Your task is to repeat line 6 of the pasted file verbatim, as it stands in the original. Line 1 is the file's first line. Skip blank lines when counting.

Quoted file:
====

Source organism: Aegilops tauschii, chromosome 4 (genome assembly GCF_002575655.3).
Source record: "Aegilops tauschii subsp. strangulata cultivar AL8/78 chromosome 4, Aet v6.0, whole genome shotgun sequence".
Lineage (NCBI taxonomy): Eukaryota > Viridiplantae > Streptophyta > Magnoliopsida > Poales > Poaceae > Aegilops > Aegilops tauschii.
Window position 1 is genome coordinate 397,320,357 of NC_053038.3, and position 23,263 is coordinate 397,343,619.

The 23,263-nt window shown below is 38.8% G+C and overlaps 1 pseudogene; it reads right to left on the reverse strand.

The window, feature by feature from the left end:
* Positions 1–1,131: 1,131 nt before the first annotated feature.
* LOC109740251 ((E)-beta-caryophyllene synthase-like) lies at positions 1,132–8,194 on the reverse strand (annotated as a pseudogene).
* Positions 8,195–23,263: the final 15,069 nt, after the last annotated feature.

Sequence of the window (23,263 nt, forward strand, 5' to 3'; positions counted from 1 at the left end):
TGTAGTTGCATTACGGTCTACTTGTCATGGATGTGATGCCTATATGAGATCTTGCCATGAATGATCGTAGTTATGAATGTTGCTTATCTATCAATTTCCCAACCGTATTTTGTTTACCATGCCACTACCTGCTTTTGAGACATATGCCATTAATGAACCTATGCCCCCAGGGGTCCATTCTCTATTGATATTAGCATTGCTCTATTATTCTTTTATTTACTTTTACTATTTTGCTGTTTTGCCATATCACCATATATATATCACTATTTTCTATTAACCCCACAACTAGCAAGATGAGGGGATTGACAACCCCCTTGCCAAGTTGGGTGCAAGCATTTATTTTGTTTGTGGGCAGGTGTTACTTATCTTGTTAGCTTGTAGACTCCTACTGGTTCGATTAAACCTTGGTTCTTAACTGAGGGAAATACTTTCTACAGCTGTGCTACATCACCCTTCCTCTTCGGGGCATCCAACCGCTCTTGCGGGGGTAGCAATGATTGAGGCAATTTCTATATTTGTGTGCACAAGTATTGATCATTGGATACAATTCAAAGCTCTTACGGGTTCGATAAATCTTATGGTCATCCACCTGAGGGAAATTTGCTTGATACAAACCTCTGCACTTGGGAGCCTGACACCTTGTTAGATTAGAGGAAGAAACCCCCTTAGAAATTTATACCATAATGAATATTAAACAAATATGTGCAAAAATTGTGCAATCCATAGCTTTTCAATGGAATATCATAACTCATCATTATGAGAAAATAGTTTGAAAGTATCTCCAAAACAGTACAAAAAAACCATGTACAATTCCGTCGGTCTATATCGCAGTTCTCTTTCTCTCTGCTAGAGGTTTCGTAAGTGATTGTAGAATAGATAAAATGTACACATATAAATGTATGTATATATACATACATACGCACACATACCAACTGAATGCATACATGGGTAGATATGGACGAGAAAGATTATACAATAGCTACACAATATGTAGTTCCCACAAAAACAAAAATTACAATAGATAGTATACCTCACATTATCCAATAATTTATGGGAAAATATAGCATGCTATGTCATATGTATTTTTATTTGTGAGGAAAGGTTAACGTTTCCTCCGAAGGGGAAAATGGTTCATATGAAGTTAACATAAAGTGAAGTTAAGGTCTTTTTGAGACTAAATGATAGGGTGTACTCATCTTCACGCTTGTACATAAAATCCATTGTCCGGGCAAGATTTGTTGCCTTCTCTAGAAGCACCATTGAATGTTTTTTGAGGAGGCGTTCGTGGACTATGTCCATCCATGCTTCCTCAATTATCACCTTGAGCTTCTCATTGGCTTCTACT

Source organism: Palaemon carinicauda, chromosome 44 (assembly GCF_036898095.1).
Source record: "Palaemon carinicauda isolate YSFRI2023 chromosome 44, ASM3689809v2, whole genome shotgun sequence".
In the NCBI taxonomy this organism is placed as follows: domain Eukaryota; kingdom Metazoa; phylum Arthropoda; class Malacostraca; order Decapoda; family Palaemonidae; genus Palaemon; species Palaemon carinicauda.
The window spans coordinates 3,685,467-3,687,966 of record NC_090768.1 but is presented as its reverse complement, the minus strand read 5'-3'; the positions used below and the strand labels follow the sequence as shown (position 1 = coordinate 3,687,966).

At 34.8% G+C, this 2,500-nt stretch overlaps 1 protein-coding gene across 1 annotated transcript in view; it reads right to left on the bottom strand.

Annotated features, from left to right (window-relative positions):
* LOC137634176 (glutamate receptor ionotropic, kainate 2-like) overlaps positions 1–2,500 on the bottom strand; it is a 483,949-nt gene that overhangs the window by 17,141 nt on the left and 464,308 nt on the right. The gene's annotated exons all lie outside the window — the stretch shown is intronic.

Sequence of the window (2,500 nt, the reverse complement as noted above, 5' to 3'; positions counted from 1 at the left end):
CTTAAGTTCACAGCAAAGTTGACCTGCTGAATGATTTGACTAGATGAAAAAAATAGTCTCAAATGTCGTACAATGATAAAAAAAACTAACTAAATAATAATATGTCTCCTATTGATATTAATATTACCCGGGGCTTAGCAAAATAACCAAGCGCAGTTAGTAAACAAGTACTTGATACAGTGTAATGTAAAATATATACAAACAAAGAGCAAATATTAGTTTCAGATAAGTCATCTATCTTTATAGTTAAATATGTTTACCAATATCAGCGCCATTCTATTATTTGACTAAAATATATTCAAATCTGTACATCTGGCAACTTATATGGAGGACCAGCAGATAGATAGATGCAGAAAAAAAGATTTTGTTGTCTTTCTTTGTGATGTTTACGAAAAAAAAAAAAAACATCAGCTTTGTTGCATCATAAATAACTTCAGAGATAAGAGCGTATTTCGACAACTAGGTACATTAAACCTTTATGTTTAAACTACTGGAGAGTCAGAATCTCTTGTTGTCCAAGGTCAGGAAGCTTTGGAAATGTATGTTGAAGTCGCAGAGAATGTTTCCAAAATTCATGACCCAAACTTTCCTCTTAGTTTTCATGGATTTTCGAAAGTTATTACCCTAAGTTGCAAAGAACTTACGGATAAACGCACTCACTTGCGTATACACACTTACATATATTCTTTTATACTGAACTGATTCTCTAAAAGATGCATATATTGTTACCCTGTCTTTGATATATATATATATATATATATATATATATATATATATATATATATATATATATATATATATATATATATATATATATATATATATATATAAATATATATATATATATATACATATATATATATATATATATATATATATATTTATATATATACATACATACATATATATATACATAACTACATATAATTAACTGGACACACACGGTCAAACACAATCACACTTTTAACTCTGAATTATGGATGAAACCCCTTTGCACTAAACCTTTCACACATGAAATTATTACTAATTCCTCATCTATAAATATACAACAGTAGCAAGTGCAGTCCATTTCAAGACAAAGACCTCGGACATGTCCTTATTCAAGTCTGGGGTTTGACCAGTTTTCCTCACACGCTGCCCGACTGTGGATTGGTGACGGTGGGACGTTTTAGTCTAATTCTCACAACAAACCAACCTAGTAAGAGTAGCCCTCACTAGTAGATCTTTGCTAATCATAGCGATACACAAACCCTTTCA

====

The window, feature by feature from the left end: